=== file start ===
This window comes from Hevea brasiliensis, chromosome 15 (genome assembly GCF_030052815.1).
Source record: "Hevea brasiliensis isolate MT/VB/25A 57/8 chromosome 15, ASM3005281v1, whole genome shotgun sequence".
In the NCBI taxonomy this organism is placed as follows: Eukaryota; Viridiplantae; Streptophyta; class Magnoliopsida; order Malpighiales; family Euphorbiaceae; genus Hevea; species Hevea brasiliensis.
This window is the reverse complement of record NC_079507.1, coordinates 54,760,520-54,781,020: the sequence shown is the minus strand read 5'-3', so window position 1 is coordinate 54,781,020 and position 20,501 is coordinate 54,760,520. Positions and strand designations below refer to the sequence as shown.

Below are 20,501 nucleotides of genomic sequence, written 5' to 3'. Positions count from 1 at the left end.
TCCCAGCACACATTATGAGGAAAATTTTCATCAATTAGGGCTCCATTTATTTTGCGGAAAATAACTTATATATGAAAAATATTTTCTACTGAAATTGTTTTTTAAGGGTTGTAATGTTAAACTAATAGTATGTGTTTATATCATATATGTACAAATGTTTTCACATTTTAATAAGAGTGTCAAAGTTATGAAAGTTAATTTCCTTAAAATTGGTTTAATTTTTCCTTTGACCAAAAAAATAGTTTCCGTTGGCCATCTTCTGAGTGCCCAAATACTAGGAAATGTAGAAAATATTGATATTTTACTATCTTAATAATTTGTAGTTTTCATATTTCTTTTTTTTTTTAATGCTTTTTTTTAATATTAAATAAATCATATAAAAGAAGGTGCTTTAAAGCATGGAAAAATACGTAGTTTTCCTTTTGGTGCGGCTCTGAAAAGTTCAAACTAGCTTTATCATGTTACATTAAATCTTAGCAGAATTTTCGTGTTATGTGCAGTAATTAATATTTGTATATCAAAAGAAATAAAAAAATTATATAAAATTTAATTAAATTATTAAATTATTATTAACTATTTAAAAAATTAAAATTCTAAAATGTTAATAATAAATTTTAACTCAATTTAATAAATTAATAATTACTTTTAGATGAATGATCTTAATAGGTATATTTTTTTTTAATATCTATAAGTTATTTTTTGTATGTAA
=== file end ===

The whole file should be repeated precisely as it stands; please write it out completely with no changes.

This window comes from Hevea brasiliensis, chromosome 15 (genome assembly GCF_030052815.1).
Source record: "Hevea brasiliensis isolate MT/VB/25A 57/8 chromosome 15, ASM3005281v1, whole genome shotgun sequence".
In the NCBI taxonomy this organism is placed as follows: Eukaryota; Viridiplantae; Streptophyta; class Magnoliopsida; order Malpighiales; family Euphorbiaceae; genus Hevea; species Hevea brasiliensis.
This window is the reverse complement of record NC_079507.1, coordinates 54,760,520-54,781,020: the sequence shown is the minus strand read 5'-3', so window position 1 is coordinate 54,781,020 and position 20,501 is coordinate 54,760,520. Positions and strand designations below refer to the sequence as shown.

Below are 20,501 nucleotides of genomic sequence, written 5' to 3'. Positions count from 1 at the left end.
TCCCAGCACACATTATGAGGAAAATTTTCATCAATTAGGGCTCCATTTATTTTGCGGAAAATAACTTATATATGAAAAATATTTTCTACTGAAATTGTTTTTTAAGGGTTGTAATGTTAAACTAATAGTATGTGTTTATATCATATATGTACAAATGTTTTCACATTTTAATAAGAGTGTCAAAGTTATGAAAGTTAATTTCCTTAAAATTGGTTTAATTTTTCCTTTGACCAAAAAAATAGTTTCCGTTGGCCATCTTCTGAGTGCCCAAATACTAGGAAATGTAGAAAATATTGATATTTTACTATCTTAATAATTTGTAGTTTTCATATTTCTTTTTTTTTTTAATGCTTTTTTTTAATATTAAATAAATCATATAAAAGAAGGTGCTTTAAAGCATGGAAAAATACGTAGTTTTCCTTTTGGTGCGGCTCTGAAAAGTTCAAACTAGCTTTATCATGTTACATTAAATCTTAGCAGAATTTTCGTGTTATGTGCAGTAATTAATATTTGTATATCAAAAGAAATAAAAAAATTATATAAAATTTAATTAAATTATTAAATTATTATTAACTATTTAAAAAATTAAAATTCTAAAATGTTAATAATAAATTTTAACTCAATTTAATAAATTAATAATTACTTTTAGATGAATGATCTTAATAGGTATATTTTTTTTTAATATCTATAAGTTATTTTTTGTATGTAA